For whom the road tolls

Oct. 11, 2013
It tolls for everyone and every mile under a new proposal

 I’ve seen the first relatively comprehensive proposal on replacing current fuel taxes with tolls to finance highway construction, and I don’t think it’s going to get a warm reception from anyone, not from highway users, not from state legislators, not from voters and certainly not from trucking businesses.  In fact, the American Trucking Assns. wasted no time issuing a public statement calling tolls “just another name for a tax” and “an extremely expensive way to fund highway improvements.”

The report comes from the Reason Foundation, a Washington think tank known for advancing free market conservative and libertarian ideas.  It starts by pointing out that our current Interstate highway system is nearing the end of its 50-year design life and will need to be entirely reconstructed and expanded over the next two decades.  And it puts the cost of that work at $983 billion, a number it says is well beyond our ability to cover with the fuel-tax mechanism currently used to fund highway construction.

I don’t think they’ll get an argument on the poor state of our highways, and while I have to wonder how they came up with such a specific number as $983 billion, we all know rebuilding and expanding our highways at this point is going to be expensive and require more than current fuel taxes provide.

At first glance, the Reason Foundation’s solution seems to have some merit, if for no other reason than its apparent simplicity.  It envisions funding the entire project, dubbed Interstate 2.0, with an electronic toll system that would collect user fees for every mile driven on an Interstate.  Again, not an unreasonable sounding idea.  
Ah, but the devil is in the details.  And once this think tank gets into those details, the full implication of its proposal should bring serious reservations for even the most ardent free-marketeer. 

Here’s the model it sees for funding roads through tolls.  It starts with a “baseline toll rate” of 3.5¢/mi. for cars and 14¢/mi. for trucks that would be indexed to inflation and adjusted annually.  If you’re doing some quick math on what that would cost your fleet, wait a bit because that baseline rate wouldn’t be enough to cover full toll financing of highway work.  In an article on the Reason Foundation’s website (, the report’s author says “all but five or six rural states” would require higher rates to fully toll-finance the required work, though he doesn’t specify what those higher rates would be beyond describing them as “comparable to those on recently financed toll roads.”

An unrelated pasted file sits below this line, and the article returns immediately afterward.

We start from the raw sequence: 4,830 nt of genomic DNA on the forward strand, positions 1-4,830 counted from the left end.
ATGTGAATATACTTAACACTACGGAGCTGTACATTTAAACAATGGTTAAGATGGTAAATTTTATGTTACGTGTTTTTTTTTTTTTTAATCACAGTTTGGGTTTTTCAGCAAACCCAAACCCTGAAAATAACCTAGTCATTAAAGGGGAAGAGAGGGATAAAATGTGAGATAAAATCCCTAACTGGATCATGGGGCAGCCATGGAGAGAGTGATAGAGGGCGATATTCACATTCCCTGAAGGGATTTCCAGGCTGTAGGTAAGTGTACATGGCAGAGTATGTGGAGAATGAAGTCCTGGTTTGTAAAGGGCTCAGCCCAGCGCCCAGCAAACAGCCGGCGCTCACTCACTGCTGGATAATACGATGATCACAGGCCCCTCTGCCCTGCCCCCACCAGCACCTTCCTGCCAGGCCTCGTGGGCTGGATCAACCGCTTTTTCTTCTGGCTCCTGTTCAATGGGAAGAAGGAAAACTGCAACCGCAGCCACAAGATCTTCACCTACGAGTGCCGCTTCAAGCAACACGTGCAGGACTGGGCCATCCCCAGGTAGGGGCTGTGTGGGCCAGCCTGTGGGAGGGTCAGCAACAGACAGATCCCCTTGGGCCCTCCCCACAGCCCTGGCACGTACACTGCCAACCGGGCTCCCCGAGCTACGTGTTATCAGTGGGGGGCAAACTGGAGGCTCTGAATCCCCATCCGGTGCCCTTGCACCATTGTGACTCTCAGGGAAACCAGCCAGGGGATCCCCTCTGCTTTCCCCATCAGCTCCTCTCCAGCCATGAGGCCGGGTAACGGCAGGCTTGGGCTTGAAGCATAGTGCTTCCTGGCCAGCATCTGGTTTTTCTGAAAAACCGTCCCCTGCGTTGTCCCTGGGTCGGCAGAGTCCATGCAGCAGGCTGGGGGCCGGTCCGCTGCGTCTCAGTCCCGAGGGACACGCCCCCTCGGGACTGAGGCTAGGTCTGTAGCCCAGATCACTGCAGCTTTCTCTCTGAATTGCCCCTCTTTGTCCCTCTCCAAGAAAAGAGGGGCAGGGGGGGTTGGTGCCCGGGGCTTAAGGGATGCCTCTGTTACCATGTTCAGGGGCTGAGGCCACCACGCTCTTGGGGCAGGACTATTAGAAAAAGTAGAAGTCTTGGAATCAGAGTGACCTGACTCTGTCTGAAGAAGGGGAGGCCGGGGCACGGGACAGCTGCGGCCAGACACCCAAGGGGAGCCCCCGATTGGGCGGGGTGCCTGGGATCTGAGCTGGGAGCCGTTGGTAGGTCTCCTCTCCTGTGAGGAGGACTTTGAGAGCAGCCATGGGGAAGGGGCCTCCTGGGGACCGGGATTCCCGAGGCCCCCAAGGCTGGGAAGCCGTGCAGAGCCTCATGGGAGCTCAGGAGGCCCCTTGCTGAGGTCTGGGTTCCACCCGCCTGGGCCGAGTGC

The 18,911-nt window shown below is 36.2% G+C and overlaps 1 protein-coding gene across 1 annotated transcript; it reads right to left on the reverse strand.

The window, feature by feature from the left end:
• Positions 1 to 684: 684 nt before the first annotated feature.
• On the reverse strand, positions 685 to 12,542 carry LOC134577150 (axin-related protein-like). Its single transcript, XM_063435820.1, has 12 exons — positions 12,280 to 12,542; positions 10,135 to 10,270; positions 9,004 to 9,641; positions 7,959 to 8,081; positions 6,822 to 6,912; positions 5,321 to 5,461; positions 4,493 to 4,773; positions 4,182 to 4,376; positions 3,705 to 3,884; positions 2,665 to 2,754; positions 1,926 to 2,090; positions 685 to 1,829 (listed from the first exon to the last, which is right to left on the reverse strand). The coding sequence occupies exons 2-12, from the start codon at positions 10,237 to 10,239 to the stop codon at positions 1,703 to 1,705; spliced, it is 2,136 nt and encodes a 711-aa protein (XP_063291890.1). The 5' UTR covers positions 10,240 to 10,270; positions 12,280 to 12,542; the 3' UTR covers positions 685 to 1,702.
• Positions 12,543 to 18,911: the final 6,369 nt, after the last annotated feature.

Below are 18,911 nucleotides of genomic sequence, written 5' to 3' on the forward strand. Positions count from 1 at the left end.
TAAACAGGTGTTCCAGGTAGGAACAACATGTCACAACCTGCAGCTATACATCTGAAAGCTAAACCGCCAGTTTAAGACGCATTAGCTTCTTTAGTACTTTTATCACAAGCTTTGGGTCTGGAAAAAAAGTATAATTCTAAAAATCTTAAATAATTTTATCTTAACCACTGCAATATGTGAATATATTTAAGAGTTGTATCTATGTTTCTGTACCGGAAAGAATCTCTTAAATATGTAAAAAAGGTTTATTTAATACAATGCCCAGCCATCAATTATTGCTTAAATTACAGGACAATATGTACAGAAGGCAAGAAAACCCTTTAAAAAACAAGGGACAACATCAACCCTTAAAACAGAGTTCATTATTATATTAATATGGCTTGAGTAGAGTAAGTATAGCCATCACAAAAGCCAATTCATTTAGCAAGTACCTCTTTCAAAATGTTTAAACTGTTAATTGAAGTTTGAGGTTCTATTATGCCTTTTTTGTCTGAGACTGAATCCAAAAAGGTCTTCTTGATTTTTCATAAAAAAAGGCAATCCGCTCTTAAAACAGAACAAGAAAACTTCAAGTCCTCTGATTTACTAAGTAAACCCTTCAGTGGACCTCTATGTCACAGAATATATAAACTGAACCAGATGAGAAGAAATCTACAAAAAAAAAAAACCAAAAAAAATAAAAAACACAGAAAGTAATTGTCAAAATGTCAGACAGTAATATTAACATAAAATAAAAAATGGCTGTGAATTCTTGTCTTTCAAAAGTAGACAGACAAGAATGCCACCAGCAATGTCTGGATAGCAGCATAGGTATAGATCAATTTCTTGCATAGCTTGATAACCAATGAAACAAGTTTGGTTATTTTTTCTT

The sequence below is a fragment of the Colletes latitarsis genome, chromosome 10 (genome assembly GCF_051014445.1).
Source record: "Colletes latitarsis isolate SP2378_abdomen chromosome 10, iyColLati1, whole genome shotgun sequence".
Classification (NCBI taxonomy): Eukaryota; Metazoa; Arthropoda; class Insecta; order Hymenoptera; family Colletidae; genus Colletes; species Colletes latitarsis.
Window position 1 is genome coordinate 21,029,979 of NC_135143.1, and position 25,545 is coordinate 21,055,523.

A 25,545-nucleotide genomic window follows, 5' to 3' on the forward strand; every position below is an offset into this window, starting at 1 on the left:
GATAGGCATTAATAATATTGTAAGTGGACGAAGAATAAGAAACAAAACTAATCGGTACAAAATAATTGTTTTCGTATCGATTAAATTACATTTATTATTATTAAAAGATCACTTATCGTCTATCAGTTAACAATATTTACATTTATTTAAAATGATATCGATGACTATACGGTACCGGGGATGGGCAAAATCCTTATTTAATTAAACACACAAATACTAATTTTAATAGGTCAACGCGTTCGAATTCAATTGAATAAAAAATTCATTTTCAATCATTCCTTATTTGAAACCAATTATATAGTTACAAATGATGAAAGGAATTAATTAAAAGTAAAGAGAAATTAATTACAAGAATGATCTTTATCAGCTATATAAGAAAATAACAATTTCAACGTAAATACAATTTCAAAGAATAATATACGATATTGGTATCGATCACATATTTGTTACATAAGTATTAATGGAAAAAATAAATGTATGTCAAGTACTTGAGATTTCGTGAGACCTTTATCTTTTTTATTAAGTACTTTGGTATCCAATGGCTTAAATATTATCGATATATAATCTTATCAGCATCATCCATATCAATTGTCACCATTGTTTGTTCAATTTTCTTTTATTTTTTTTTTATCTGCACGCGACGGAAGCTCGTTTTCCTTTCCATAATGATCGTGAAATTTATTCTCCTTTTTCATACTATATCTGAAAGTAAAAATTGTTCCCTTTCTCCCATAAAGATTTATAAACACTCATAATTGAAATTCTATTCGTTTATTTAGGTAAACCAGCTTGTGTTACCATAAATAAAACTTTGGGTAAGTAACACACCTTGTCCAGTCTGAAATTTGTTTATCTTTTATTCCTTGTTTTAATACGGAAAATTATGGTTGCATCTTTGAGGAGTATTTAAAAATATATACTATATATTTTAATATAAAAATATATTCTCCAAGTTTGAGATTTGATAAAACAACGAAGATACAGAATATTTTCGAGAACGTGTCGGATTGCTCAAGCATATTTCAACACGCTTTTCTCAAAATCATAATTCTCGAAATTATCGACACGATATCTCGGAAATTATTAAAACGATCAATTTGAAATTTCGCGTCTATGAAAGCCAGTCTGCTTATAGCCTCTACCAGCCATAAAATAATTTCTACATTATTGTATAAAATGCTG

If you run trucks down the Boston/Washington, DC, corridor, you know that can be a lot more than 14¢/mi., but I see other problems beyond ill-defined costs.  The report says a toll system would be fairer since heavy users would bear more of the cost.  That might be a legitimate argument for automobiles (at least if you discount people commuting to work), but it completely misunderstands the role of trucks in our economy.  A highly productive low-cost freight transportation network is essential to a healthy U.S. economic environment.  The cost of tolls doesn’t stop at the trucking industry, but it directly impacts the efficient movement of goods throughout the entire economy.  In other words, trucking businesses may use the publicly funded highways, but we all benefit from that use.

ATA raises a more practical objection to the complete toll approach.  It points out that voters have consistently rejected tolls on even a single existing highway and calls it preposterous to assume they’d accept tolls on the entire system.  From its perspective, ATA believes we need to focus on improving funding from traditional sources like the fuel tax.  That sounds reasonable to me.

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